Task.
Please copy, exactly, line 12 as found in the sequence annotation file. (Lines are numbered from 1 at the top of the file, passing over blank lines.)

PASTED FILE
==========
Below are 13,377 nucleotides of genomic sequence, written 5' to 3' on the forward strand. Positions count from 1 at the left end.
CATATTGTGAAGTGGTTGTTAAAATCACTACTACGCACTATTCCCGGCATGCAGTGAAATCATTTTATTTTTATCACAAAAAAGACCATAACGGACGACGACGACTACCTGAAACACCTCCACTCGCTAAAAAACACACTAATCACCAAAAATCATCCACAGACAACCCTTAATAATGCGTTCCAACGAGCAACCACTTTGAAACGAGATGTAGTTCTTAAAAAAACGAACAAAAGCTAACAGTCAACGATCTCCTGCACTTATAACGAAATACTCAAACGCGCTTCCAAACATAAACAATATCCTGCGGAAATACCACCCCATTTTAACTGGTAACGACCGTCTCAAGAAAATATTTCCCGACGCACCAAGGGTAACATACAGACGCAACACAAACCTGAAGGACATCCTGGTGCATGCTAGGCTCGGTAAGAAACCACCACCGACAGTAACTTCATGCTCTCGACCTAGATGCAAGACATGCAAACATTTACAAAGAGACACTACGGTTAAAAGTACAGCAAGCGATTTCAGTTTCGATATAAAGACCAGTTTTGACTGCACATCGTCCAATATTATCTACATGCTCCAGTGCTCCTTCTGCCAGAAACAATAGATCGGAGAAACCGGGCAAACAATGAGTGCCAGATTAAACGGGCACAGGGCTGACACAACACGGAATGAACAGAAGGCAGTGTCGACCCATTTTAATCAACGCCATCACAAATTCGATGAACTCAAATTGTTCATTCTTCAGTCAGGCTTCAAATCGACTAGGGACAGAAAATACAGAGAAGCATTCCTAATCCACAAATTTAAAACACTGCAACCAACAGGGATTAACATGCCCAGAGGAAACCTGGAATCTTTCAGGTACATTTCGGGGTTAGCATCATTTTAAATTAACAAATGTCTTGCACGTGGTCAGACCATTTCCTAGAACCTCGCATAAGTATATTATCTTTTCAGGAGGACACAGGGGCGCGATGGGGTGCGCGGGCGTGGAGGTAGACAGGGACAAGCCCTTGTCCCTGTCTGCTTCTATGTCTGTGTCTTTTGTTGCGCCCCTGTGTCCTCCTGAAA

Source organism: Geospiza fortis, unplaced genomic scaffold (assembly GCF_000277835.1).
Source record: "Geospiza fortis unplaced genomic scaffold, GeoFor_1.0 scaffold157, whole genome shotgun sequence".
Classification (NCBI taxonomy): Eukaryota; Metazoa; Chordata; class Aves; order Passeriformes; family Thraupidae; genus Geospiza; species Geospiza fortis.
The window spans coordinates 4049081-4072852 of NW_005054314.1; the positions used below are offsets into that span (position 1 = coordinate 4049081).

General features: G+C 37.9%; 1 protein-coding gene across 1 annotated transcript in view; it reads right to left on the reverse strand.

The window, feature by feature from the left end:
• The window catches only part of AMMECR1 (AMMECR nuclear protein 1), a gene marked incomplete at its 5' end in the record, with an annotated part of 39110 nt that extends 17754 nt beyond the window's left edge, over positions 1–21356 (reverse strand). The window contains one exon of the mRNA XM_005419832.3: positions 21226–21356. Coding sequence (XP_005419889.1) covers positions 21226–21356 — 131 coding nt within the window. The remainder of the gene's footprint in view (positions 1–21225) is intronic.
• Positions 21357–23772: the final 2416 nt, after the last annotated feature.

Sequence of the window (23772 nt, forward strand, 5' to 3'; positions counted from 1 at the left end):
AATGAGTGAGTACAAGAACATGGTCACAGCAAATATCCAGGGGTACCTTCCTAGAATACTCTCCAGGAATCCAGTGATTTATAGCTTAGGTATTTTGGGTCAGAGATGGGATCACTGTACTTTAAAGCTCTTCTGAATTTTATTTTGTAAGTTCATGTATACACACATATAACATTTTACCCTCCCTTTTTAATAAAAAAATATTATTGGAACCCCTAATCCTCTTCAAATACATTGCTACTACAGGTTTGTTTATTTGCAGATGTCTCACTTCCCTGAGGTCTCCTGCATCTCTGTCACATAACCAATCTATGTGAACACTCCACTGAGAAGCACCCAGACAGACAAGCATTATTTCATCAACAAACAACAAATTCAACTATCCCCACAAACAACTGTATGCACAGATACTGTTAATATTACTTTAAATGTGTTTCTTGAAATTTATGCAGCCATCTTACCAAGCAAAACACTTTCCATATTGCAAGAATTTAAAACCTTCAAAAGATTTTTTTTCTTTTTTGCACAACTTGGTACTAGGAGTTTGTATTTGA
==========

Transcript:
AATGAGTGAGTACAAGAACATGGTCACAGCAAATATCCAGGGGTACCTTCCTAGAATACTCTCCAGGAATCCAGTGATTTATAGCTTAGGTATTTTGGGTCAGAGATGGGATCACTGTACTTTAAAGCTCTTCTGAATTTTATTTTGTAAGTTCATGTATACACACATATAACATTTTACCCTCCCTTTTTAATAAAAAAATATTATTGGAACCCCTAATCCTCTTCAAATACATTGCTACTACAGGTTTGTTTATTTGCAGATGTCTCACTTCCCTGAGGTCTCCTGCATCTCTGTCACATAACCAATCTATGTGAACACTCCACTGAGAAGCACCCAGACAGACAAGCATTATTTCATCAACAAACAACAAATTCAACTATCCCCACAAACAACTGTATGCACAGATACTGTTAATATTACTTTAAATGTGTTTCTTGAAATTTATGCAGCCATCTTACCAAGCAAAACACTTTCCATATTGCAAGAATTTAAAACCTTCAAAAGATTTTTTTTCTTTTTTGCACAACTTGGTACTAGGAGTTTGTATTTGA